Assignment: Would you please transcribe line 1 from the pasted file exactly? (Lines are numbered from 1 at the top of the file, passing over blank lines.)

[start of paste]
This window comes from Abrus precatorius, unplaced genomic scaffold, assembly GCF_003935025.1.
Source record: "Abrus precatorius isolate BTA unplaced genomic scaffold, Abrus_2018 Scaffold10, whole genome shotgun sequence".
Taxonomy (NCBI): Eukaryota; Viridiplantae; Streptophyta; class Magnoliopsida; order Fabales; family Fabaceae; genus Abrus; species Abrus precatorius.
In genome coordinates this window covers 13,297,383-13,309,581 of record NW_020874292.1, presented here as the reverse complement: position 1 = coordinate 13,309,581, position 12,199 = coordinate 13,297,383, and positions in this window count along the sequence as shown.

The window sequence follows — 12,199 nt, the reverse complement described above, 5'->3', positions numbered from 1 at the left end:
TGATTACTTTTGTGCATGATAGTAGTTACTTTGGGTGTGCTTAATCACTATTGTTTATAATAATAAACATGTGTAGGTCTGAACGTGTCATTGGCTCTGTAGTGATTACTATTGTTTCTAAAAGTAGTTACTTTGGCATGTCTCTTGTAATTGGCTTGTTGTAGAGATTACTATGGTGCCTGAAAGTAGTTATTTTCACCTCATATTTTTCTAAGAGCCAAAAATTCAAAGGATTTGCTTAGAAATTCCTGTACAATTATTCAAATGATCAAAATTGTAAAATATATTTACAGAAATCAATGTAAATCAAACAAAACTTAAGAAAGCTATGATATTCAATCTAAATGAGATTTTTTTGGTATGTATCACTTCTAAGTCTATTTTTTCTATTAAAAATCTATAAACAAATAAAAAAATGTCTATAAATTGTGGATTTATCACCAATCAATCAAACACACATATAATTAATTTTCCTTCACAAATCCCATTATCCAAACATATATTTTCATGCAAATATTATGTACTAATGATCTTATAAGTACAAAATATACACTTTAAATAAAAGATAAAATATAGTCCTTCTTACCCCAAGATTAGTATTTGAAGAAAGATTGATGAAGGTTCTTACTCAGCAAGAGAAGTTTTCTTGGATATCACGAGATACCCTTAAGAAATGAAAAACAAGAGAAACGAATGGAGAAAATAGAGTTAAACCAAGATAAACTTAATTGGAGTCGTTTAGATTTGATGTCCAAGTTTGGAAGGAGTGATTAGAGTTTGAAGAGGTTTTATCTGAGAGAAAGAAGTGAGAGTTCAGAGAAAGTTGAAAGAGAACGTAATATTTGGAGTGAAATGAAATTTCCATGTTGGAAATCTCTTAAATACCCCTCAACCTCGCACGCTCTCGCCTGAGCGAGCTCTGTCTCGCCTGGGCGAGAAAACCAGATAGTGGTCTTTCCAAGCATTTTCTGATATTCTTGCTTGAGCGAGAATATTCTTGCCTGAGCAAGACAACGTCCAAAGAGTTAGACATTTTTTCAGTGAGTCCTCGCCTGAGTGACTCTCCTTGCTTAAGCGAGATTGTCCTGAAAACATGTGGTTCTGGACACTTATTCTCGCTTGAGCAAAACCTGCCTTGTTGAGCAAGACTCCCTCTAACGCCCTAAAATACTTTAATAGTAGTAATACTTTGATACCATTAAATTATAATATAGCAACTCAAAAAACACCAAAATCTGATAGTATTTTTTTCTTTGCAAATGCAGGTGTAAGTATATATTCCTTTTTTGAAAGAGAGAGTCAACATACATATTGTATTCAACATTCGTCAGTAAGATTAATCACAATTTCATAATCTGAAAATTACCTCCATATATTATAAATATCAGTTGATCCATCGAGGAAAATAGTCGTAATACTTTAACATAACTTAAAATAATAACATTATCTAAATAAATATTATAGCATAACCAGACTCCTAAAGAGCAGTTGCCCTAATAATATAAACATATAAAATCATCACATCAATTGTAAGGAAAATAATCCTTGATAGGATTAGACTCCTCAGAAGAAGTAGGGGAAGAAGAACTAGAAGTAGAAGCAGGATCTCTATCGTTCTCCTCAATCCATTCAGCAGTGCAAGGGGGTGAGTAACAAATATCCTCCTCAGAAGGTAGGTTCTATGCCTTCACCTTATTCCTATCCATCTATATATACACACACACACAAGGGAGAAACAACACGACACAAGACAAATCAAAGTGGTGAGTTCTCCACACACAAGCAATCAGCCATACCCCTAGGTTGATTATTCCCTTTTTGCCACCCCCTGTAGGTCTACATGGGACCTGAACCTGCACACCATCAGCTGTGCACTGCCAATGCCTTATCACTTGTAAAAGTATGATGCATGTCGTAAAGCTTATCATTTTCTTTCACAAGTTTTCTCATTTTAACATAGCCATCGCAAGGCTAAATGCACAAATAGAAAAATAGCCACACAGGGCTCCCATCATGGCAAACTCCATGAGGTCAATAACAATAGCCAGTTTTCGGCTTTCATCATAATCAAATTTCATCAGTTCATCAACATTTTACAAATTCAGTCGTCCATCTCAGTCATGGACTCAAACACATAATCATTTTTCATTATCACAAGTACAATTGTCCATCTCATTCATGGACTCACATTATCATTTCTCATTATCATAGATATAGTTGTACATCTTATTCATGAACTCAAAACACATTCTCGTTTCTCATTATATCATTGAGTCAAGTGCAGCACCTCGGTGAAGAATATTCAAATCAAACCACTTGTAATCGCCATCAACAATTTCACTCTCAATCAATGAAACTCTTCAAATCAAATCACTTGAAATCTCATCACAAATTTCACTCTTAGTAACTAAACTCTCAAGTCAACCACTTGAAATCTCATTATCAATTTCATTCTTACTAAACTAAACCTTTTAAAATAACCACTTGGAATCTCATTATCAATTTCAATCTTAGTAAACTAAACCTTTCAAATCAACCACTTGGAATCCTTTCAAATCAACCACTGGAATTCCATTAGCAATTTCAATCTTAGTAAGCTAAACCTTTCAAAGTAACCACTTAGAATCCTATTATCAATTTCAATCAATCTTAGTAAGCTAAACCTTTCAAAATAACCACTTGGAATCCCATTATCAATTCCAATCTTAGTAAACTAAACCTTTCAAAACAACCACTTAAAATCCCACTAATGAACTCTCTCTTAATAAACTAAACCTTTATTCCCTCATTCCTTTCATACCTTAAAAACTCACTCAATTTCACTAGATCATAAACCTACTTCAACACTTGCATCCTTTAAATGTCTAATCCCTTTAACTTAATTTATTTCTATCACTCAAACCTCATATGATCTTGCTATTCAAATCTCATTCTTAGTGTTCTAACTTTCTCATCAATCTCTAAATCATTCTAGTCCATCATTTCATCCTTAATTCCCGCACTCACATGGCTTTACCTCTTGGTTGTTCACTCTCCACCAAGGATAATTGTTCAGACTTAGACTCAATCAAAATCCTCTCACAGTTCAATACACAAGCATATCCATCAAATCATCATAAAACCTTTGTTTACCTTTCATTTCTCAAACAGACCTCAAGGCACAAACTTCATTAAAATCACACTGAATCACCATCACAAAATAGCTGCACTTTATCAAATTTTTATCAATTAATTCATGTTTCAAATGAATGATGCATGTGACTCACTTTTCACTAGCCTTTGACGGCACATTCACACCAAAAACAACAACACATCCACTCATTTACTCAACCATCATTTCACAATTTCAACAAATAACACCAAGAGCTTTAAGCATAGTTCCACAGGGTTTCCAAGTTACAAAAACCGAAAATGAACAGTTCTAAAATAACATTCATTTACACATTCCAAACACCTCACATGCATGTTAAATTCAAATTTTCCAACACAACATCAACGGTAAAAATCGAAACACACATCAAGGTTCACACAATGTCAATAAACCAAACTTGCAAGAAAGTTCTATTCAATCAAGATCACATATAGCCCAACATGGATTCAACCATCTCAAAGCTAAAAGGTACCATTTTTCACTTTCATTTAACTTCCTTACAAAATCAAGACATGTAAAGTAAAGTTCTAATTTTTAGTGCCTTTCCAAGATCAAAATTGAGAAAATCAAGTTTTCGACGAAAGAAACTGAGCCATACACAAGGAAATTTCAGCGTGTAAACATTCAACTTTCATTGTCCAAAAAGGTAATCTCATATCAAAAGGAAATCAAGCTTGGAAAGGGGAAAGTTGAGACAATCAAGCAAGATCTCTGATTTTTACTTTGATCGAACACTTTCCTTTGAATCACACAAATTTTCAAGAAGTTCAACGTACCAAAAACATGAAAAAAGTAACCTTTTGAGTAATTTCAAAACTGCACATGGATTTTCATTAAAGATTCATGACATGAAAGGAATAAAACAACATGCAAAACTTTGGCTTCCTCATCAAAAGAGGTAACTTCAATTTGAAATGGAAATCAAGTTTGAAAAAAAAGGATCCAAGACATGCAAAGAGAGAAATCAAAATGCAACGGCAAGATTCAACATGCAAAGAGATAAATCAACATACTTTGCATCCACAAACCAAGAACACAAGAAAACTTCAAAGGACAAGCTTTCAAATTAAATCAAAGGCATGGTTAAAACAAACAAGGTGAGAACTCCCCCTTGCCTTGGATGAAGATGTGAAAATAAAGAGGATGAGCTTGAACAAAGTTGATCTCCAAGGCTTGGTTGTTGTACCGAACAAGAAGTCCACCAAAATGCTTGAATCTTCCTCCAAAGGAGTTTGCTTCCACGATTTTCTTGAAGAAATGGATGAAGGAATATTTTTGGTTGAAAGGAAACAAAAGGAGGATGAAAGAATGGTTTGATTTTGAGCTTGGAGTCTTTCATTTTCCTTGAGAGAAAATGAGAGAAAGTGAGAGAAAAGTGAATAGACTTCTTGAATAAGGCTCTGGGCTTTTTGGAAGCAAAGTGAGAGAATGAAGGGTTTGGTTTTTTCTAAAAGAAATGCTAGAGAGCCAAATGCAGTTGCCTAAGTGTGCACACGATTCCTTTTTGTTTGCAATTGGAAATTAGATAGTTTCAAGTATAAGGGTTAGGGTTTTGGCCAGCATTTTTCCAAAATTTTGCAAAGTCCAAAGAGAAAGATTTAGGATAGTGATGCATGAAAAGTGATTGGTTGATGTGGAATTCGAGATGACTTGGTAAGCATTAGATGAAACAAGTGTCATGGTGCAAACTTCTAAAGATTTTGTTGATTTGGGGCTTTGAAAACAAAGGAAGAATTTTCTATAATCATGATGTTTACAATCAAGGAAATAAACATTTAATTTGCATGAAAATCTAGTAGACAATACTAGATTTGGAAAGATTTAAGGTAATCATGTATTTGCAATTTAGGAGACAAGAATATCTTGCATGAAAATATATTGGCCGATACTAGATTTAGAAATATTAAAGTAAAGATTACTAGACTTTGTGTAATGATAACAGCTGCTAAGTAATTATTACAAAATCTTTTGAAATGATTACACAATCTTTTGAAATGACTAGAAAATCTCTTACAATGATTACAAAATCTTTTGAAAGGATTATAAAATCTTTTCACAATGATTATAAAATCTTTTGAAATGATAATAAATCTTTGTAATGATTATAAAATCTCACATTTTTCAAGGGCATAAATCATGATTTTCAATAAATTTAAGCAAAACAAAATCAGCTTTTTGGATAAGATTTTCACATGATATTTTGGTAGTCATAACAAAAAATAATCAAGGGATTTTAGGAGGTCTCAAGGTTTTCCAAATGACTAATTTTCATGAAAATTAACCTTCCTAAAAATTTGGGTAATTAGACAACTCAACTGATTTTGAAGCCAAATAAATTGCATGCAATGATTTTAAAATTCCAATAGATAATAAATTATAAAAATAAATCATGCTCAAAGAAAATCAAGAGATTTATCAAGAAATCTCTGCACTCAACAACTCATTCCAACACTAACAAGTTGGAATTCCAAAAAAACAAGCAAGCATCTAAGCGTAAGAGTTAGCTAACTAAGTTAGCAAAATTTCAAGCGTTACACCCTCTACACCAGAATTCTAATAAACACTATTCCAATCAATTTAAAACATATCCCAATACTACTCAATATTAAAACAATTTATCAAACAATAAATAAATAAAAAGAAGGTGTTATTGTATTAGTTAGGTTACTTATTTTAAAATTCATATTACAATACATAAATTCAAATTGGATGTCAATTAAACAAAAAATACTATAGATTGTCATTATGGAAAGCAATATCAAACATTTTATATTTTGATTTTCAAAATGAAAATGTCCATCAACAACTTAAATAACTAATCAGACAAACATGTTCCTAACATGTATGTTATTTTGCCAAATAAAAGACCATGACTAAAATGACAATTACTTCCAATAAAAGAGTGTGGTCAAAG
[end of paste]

This window comes from Abrus precatorius, unplaced genomic scaffold, assembly GCF_003935025.1.